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Geochemical studies provide important data relevant to the origin of the oils in the Santa Cruz basin, Bolivia. Production from this basin occurs from rocks of Devonian, Carboniferous, Cretaceous, and Tertiary ages. The productive structures are usually undisturbed by major faulting. The Devonian sediments are composed of sandstones and dark marine shales. The post-Devonian rocks are generally oxidized and probably nonmarine. The Tertiary and Cretaceous reservoirs usually contain the highest API° gravity oils.
Comparison of geochemical data (N5-N10 molecular weight range) shows that the oils are very similar; however, systematic compositional trends occur as a function of API° gravity. These trends are interpreted from gross structural group data. Isoparaffins and cycloparaffins increase in relative abundance, while normal paraffins and aromatics decrease with increasing API° gravity. A model is proposed that rationalizes these compositional trends by a mechanism of "accommodation" in water. The model requires enrichment of hydrocarbons of intermediate solubility, partial exclusion of hydrocarbons of low solubility, and retention in solution of the more soluble hydrocarbons. Processes such as thermal fractionation and biodegradation fail to account satisfacto ily for the observed compositional trends.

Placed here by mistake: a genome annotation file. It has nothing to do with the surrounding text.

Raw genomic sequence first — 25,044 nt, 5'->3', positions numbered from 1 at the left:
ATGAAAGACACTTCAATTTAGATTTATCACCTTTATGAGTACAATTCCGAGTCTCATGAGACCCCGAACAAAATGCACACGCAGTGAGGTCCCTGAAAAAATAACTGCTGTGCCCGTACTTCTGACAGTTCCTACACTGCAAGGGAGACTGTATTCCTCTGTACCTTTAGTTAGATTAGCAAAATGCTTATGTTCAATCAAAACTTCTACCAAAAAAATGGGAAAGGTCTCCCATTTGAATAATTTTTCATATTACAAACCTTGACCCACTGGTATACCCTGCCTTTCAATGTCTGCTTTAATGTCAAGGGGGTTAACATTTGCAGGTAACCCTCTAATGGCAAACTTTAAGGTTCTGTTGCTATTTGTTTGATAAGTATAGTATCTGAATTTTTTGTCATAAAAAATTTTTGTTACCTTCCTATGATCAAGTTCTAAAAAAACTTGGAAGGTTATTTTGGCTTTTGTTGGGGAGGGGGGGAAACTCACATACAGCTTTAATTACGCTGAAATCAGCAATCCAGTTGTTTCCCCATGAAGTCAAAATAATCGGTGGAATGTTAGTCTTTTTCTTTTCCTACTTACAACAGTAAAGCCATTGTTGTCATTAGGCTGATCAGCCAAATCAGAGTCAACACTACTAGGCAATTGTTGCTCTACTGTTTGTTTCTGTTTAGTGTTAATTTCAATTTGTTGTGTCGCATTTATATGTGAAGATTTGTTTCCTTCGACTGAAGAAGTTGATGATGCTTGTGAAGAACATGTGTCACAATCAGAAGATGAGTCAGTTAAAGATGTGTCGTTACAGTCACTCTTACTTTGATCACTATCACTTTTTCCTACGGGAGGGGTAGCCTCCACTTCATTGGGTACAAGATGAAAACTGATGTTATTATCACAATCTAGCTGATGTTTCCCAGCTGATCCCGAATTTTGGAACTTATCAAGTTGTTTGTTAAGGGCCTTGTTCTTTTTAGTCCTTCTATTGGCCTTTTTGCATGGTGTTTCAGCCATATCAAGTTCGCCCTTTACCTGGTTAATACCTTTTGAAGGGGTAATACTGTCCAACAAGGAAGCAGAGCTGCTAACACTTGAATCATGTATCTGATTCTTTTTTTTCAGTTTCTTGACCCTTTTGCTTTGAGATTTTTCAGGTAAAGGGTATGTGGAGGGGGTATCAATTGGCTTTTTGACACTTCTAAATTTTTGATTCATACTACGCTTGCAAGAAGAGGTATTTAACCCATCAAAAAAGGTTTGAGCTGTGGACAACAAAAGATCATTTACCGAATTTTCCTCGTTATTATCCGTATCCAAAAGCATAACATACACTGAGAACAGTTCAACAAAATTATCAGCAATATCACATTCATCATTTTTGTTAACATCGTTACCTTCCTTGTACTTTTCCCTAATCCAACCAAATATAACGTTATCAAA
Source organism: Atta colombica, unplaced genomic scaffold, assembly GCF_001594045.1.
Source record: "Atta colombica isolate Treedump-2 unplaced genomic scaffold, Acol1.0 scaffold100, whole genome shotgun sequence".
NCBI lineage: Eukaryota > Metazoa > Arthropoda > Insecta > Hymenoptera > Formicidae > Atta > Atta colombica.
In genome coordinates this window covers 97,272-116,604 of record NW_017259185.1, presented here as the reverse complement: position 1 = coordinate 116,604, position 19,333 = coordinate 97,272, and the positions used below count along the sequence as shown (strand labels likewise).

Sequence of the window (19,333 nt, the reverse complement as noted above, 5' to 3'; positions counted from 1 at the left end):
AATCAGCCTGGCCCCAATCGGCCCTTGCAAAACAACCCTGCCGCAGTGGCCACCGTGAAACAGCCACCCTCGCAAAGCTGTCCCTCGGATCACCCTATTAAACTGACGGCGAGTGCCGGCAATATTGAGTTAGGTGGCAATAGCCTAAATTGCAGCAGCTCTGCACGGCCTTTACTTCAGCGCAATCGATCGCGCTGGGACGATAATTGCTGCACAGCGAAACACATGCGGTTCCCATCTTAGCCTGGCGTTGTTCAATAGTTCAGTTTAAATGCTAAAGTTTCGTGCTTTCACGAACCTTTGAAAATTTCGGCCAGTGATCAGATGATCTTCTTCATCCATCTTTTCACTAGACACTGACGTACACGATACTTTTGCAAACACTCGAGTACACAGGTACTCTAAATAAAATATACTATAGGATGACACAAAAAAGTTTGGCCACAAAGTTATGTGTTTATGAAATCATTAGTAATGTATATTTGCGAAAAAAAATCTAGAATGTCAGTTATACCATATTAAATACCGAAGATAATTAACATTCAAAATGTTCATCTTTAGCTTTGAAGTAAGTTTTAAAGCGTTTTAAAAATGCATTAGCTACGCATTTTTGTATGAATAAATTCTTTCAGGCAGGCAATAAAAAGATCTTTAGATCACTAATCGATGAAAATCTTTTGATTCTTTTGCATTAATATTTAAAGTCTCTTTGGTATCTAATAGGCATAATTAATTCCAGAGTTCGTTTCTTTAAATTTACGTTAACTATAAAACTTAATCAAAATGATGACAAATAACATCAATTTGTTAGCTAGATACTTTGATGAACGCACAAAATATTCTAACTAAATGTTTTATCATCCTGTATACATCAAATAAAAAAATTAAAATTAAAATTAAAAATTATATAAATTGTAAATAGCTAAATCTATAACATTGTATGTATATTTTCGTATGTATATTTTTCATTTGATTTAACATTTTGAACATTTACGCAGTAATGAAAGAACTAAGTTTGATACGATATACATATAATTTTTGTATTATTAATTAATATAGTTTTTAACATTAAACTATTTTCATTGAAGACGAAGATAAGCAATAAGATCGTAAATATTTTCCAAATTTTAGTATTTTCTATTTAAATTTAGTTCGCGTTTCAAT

The compositional interrelationships of the oils coupled with the geologic framework suggest that these oils have a common source, most probably the Devonian. Differences between the oils are attributed to fractionation occurring during migration.
Exploration risk for areas such as the Santa Cruz basin can be substantially reduced by use of the knowledge derived from petroleum geochemistry.
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